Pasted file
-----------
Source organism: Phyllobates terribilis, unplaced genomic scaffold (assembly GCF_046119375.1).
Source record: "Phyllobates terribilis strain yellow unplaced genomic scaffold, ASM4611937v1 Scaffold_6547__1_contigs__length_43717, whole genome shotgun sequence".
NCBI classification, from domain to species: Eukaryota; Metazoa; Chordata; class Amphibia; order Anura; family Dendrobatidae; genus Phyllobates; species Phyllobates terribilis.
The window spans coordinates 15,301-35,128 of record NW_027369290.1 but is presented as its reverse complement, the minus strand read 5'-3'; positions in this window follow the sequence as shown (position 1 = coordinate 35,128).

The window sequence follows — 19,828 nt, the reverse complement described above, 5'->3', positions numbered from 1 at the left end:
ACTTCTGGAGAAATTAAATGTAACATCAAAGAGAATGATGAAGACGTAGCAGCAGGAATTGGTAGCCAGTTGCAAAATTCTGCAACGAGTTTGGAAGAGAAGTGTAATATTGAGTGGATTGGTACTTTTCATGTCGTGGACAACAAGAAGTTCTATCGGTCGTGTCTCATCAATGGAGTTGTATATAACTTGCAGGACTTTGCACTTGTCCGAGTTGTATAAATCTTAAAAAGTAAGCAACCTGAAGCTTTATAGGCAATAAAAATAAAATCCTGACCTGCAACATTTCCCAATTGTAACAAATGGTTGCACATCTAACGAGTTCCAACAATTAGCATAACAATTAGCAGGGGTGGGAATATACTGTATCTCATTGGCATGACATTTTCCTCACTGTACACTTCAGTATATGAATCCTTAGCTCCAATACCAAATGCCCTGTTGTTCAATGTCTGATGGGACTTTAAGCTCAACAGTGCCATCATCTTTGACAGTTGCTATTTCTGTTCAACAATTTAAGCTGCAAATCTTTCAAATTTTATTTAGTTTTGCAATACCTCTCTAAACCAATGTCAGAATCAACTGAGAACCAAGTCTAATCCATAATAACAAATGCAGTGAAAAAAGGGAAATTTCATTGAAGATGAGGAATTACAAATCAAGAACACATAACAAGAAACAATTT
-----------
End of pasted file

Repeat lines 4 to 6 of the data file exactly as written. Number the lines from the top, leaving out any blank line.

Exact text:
The window spans coordinates 15,301-35,128 of record NW_027369290.1 but is presented as its reverse complement, the minus strand read 5'-3'; positions in this window follow the sequence as shown (position 1 = coordinate 35,128).

The window sequence follows — 19,828 nt, the reverse complement described above, 5'->3', positions numbered from 1 at the left end:
ACTTCTGGAGAAATTAAATGTAACATCAAAGAGAATGATGAAGACGTAGCAGCAGGAATTGGTAGCCAGTTGCAAAATTCTGCAACGAGTTTGGAAGAGAAGTGTAATATTGAGTGGATTGGTACTTTTCATGTCGTGGACAACAAGAAGTTCTATCGGTCGTGTCTCATCAATGGAGTTGTATATAACTTGCAGGACTTTGCACTTGTCCGAGTTGTATAAATCTTAAAAAGTAAGCAACCTGAAGCTTTATAGGCAATAAAAATAAAATCCTGACCTGCAACATTTCCCAATTGTAACAAATGGTTGCACATCTAACGAGTTCCAACAATTAGCATAACAATTAGCAGGGGTGGGAATATACTGTATCTCATTGGCATGACATTTTCCTCACTGTACACTTCAGTATATGAATCCTTAGCTCCAATACCAAATGCCCTGTTGTTCAATGTCTGATGGGACTTTAAGCTCAACAGTGCCATCATCTTTGACAGTTGCTATTTCTGTTCAACAATTTAAGCTGCAAATCTTTCAAATTTTATTTAGTTTTGCAATACCTCTCTAAACCAATGTCAGAATCAACTGAGAACCAAGTCTAATCCATAATAACAAATGCAGTGAAAAAAGGGAAATTTCATTGAAGATGAGGAATTACAAATCAAGAACACATAACAAGAAACAATTT